As a thoroughly modern people, we have become disconnected. Oh, we are connected to many things - cell phones, ipads, computers, ipods, xbox, television, any number of electronic devises - but we are disconnected from real life.
Life has always been full of hardship and joy, mourning and exaltation. Living life required you to get your hands dirty. When babies were born, the reality was that it was messy, bloody, painful and potential deadly. Everyone who lived, had to deal with it. There were no hospitals or doctors (or if there were, they were very limited) and most people greeted a birth as yet another part of life - with either a good outcome or bad. People raised their own children - they were connected. They didn't have the option of hiring a nanny or sending their children to daycare. They dealt with the day to day drudgery and blessings of caring for their offspring. Men worked to care for and provide for their families. Women lived lives of service to their husbands and children. Parents cared for their children. Children grew up and cared for their parents. When life came to an end it was handled skillfully and lovingly by the same people that the deceased had walked with in life - their family. The family was very connected, from birth, through every season of life and into the grave. What a simple, perfect, beautiful way to live life. Connected from the cradle to the grave through grief and glory, good times and bad.
And now, we are connected to our games. Or our computers, or our phones. We have exchanged the real world for the fantasy world. We no longer get up close and personal with the realities of life. We hire someone to help deliver our babies, on our schedule, and devoid of pain if at all possible. We hire other people to raise our children. We pay someone else to cook for our husbands and clean our homes. We hire someone else to grow our food, butcher our meat and milk our cows. Someone else provides our water and produces our electricity. Someone else teaches our children. We send our parents to nursing homes and expect someone else to care for them. When someone we loves die, someone else washes them, dresses them and prepares them for the grave. Someone else digs the hole and fills it in. We are absent from life. We are no longer engaged in actively living. And we are missing out.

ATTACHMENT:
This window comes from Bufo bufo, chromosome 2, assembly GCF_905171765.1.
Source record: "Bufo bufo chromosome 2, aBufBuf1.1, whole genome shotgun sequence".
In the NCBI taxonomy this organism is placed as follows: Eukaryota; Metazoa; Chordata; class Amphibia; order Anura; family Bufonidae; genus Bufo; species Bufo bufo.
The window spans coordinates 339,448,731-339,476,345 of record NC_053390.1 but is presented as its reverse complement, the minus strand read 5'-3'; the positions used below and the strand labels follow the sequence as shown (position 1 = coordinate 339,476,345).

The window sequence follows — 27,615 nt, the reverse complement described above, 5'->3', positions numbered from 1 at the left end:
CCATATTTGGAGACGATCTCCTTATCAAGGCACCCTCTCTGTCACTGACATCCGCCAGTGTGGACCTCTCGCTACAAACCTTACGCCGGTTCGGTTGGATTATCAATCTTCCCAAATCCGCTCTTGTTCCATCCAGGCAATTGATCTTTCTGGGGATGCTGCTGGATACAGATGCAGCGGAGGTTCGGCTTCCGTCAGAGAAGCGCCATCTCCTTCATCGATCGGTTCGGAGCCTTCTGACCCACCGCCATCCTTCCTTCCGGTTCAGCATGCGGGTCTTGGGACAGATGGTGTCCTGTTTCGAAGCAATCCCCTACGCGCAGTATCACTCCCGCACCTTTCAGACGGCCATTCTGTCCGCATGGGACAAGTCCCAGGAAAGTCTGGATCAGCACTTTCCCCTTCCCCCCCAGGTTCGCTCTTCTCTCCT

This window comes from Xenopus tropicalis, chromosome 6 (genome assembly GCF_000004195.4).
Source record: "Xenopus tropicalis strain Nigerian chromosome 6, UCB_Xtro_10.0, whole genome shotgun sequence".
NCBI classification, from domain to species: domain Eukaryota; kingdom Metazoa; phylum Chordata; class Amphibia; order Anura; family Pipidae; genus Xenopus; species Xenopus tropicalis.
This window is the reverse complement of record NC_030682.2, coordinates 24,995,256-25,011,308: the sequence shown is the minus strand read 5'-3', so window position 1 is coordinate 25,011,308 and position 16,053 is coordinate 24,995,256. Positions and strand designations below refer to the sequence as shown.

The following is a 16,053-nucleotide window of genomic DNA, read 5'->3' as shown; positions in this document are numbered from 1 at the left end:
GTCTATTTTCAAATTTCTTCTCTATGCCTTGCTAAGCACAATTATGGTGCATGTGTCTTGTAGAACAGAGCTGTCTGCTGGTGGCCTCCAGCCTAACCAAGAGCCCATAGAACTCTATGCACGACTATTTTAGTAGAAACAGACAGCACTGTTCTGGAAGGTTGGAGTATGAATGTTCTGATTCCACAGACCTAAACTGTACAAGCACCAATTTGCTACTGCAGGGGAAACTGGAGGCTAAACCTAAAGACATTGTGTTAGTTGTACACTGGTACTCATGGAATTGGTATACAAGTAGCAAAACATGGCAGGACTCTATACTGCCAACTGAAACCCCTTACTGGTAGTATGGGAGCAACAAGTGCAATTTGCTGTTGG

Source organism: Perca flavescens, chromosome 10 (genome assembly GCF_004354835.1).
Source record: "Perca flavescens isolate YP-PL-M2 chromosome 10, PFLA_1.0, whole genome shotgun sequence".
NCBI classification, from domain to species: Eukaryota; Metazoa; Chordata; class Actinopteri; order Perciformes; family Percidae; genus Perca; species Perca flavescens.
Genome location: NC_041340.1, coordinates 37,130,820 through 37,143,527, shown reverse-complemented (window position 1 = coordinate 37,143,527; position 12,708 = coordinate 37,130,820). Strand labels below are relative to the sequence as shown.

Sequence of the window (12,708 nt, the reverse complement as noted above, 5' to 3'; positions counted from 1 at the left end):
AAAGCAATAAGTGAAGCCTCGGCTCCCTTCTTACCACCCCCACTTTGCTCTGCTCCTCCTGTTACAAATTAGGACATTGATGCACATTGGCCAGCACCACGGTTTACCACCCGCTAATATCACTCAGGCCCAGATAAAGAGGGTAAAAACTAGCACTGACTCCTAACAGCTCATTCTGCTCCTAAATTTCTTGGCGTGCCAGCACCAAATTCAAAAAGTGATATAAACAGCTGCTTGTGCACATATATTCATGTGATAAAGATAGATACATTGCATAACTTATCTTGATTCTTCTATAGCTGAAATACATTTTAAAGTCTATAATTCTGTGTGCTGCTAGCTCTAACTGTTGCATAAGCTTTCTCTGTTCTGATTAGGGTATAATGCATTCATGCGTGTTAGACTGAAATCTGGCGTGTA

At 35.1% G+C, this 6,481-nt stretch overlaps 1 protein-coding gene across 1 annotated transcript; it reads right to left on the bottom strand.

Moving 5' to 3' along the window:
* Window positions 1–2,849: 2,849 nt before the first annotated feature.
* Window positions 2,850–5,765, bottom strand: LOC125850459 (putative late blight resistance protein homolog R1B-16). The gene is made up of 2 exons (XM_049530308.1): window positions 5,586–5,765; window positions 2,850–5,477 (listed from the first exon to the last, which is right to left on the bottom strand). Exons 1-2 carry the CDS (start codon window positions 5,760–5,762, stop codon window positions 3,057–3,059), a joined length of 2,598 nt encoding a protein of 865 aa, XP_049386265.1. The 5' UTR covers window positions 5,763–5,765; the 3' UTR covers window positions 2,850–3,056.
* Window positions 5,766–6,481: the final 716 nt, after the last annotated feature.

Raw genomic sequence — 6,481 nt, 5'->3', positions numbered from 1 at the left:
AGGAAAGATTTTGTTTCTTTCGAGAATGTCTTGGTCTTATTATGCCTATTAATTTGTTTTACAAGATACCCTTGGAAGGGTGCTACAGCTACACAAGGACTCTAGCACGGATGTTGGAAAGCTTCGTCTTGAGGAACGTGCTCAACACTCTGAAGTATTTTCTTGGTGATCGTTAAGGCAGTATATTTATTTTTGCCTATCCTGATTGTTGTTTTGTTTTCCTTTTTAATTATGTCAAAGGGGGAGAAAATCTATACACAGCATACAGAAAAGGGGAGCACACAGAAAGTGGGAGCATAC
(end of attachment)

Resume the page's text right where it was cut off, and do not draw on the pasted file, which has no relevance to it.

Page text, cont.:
When we were connected to our family, we were connected to our neighbors and we were connected to our communities. If someone was in need, we, as a family member, neighbor or community saw to that need. There was resolution and accountability. Taking care of each other was a matter of life and death. It was not a perfect system. People fell through the cracks. Families were not perfect. But it was personal. It was connected. It was real.
If the balloon goes up, economic disaster strikes or an EMP hits, our lives will get very real, very fast. Once again, we will have to be an active participant in birth, in raising and teaching our children, in ministering to our husbands, in caring for our parents and in preparing and burying our loved ones. We will have to get our hands dirty with growing our own food, butchering our own meat and milking our own cows. We will have to provide our own water, clean our own houses and provide our own power (whatever that may be). Are you ready?
It is time for us to reconnect with the real world. We need to reap the blessings of knowing, loving and serving our families. We need to take care of our children. Love our husbands. Care for our parents. We need to take care of one another. We need to relearn how to use our hands and our brains. We need to reconnect with everything that truly matters.